JFK Files Describe Mysterious Call 25 Minutes Before Assassination

Other new details include a seashell bomb plot
By Rob Quinn,  Newser Staff
Posted Oct 27, 2017 3:42 AM CDT
Updated Oct 27, 2017 6:28 AM CDT
JFK Documents: Dallas Cops Knew About Threat to Oswald
In this Nov. 23, 1963, file photo, surrounded by detectives, Lee Harvey Oswald talks to the media as he is led down a corridor of the Dallas police station for another round of questioning.   (AP Photo)

A trove of thousands of previously classified documents relating to the assassination of John F. Kennedy was released by President Trump Thursday evening, just in time to comply with the 25-year deadline a 1992 law put into place. Multiple news outlets have been poring over the 2,800 documents, which can be seen here. Plenty of fascinating information has been found, and a few new mysteries have arisen. But so far, no bombshells have surfaced to back up far-fetched conspiracy theories—like Trump's claim that Ted Cruz's father associated with Lee Harvey Oswald. Some of what has been uncovered:

  • Oswald death threat. A document from two days after the assassination states that the FBI received a death threat to Lee Harvey Oswald before he was shot, CNN reports. "There is nothing further on the Oswald case except that he is dead," said FBI Director J. Edgar Hoover. He said "a man talking in a calm voice" had called the FBI's Dallas office saying he was part of a committee that planned to kill Oswald. Hoover said the chief of police had been notified and had promised to provide adequate protection, but "this was not done."
  • Early conspiracy worries. In the same memo, Hoover said he was already worried about conspiracy theories surrounding the assassination. "The thing I am concerned about ... is having something issued so that we can convince the public that Oswald is the real assassin," he wrote.
  • A "neurotic maniac." A Dec. 1, 1963, memo from Hoover said Soviet leaders believed there was a conspiracy behind the shooting, possibly under the direction of right-wingers looking to take over or Lyndon Johnson. Oswald was thought by the Soviets to be a "neurotic maniac who was disloyal to his own country and everything else," the Guardian reports. The memo said the Soviets feared that without effective American leadership, an "irresponsible general" might launch a missile at the Soviet Union.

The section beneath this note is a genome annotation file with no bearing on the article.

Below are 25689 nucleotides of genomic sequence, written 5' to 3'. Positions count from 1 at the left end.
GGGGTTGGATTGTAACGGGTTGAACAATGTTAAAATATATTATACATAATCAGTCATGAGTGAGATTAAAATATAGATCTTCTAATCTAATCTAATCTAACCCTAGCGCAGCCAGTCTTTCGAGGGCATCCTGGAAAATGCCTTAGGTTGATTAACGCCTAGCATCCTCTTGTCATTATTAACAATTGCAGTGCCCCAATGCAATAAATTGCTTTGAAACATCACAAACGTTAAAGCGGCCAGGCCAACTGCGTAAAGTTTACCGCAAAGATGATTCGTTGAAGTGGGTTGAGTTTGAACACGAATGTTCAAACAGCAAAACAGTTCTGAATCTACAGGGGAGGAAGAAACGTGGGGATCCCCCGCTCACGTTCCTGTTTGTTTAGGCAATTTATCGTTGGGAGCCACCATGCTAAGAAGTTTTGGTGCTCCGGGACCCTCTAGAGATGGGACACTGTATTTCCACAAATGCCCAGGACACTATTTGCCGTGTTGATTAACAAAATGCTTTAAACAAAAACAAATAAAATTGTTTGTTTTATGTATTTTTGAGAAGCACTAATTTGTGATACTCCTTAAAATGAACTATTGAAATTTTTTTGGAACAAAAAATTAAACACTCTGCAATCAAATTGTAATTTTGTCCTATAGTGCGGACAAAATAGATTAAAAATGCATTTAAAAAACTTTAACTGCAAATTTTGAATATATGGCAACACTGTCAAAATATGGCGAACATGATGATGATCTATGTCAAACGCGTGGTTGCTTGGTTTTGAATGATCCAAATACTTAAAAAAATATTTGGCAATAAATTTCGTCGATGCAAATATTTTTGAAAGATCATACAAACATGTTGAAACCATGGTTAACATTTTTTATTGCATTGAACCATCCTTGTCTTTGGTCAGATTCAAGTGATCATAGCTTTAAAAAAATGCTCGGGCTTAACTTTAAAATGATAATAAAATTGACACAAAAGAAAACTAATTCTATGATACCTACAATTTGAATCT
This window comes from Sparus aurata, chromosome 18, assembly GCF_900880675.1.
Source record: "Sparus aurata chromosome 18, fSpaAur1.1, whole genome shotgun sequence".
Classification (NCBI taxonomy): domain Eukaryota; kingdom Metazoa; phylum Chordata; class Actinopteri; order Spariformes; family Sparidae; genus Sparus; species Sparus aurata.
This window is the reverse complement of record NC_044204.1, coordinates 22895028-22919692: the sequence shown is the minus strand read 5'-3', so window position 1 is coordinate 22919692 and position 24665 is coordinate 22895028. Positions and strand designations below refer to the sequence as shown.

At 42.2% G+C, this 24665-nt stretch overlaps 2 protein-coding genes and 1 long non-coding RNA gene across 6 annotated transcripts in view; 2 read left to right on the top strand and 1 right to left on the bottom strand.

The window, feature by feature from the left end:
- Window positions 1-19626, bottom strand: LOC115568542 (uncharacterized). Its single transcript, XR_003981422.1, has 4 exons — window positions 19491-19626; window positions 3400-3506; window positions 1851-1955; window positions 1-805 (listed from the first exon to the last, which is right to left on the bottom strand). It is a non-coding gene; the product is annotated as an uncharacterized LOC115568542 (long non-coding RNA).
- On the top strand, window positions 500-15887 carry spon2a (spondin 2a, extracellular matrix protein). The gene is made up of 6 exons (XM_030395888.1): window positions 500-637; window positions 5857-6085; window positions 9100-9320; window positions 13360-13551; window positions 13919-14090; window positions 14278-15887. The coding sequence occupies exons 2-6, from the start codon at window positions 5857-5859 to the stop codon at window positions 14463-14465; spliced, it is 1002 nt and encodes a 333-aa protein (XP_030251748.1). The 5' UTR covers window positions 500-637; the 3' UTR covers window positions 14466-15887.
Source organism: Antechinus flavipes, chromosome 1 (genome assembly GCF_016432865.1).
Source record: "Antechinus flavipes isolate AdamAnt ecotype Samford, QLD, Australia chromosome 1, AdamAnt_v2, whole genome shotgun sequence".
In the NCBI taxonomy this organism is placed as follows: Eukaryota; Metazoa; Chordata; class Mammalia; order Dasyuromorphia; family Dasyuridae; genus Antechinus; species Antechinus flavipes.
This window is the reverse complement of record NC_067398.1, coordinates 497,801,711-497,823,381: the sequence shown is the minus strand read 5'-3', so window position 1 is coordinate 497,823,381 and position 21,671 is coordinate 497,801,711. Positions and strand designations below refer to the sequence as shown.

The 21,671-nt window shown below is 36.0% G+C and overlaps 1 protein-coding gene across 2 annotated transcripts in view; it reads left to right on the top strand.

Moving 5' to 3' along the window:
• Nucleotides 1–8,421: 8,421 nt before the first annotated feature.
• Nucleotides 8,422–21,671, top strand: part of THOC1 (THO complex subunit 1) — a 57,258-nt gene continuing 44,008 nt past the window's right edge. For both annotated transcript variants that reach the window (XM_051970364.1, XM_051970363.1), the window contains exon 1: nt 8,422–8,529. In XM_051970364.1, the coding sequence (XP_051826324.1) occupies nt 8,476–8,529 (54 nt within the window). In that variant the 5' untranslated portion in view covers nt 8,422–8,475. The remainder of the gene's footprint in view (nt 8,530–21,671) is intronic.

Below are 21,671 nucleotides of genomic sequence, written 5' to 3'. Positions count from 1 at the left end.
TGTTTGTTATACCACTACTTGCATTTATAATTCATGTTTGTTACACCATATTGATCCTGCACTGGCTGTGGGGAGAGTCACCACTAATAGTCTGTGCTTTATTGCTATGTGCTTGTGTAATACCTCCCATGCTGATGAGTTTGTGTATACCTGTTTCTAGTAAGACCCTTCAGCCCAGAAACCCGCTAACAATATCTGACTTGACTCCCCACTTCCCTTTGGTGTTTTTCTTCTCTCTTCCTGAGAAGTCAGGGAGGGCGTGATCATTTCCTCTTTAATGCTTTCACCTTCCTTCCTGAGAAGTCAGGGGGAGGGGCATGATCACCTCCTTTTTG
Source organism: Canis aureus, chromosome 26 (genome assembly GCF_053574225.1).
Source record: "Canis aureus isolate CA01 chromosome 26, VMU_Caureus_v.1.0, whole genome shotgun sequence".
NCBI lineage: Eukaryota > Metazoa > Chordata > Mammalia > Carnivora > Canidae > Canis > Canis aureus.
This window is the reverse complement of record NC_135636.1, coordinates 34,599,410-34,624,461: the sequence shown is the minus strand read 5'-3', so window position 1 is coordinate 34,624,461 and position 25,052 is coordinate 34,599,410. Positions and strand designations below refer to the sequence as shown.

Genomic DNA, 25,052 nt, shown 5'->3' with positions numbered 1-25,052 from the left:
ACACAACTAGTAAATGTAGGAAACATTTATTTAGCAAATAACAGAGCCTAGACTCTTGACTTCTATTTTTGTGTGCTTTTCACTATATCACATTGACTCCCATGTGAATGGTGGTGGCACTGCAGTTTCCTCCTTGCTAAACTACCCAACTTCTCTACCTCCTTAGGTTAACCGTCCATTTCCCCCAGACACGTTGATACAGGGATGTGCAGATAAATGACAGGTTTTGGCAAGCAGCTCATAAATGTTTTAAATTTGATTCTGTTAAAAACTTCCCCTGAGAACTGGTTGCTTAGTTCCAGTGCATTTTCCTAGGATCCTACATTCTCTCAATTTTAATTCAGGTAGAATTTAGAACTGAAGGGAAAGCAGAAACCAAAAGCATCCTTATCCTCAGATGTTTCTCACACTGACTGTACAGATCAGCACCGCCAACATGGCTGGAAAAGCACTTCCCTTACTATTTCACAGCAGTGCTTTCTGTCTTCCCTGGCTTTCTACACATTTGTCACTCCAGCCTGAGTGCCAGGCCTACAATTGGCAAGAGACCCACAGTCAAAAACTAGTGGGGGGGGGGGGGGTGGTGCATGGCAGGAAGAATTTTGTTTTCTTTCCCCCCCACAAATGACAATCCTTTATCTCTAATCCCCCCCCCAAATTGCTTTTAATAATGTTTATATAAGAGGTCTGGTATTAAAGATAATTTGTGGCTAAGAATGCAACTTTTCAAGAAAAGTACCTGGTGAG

• A mysterious phone call. An FBI memo from Nov. 26, 1963, states that the British newspaper Cambridge News received an anonymous call 25 minutes before Kennedy was shot telling them to call the American embassy for "big news," the BBC reports.
  • A CIA-Mafia plot. A 1975 memo says Attorney General Robert Kennedy told the FBI early in the Kennedy administration that the CIA had approached Sicilian-American mobster Sam Giancana "with a proposition of paying $150,000 to hire some gunman to go into Cuba and kill Castro." Kennedy complained that this made it tough to prosecute Giancana, and suggested the CIA talk to his department before attempting any more Mafia deals.
  • KGB assassination unit. A Nov. 23, 1963, CIA memo states that Oswald spoke to consul Valeriy Vladimirovich, identified as a member of a KGB assassination unit, when he visited Mexico city in Sept. 1963, the Guardian reports.

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  • A "booby-trap spectacular seashell." The Washington Post reports that the papers have revealed several other plots to kill Castro, including one that proposed killing the Cuban leader with an exploding seashell. It was abandoned after a seashell big enough and spectacular enough couldn't be found. Another plot involved having a high-ranking American official give Castro a present of a skindiving suit—with the inside dusted with a fungus that would cause a disabling skin disease and "tuberculosis bacilli in the breathing apparatus."
  • "Happy delight." According to a Nov. 27, 1963, CIA memo, the Cuban ambassador to Canada and his staff reacted with "happy delight" to the news of the assassination. But they realized they should adopt a "more somber attitude" in public after a speech from the Cuban ambassador to the United Nations, the memo states.
  • Tantalizing tidbits. In what the New York Times describes as one of many other "tantalizing tidbits" in the files, a CIA document suggest Oswald was accompanied on his September 1963 trip to Mexico City by "El Mexicano," believed to have been the captain of Cuban Rebel Army 57 before he defected to the US in 1959.
(More John F. Kennedy stories.)

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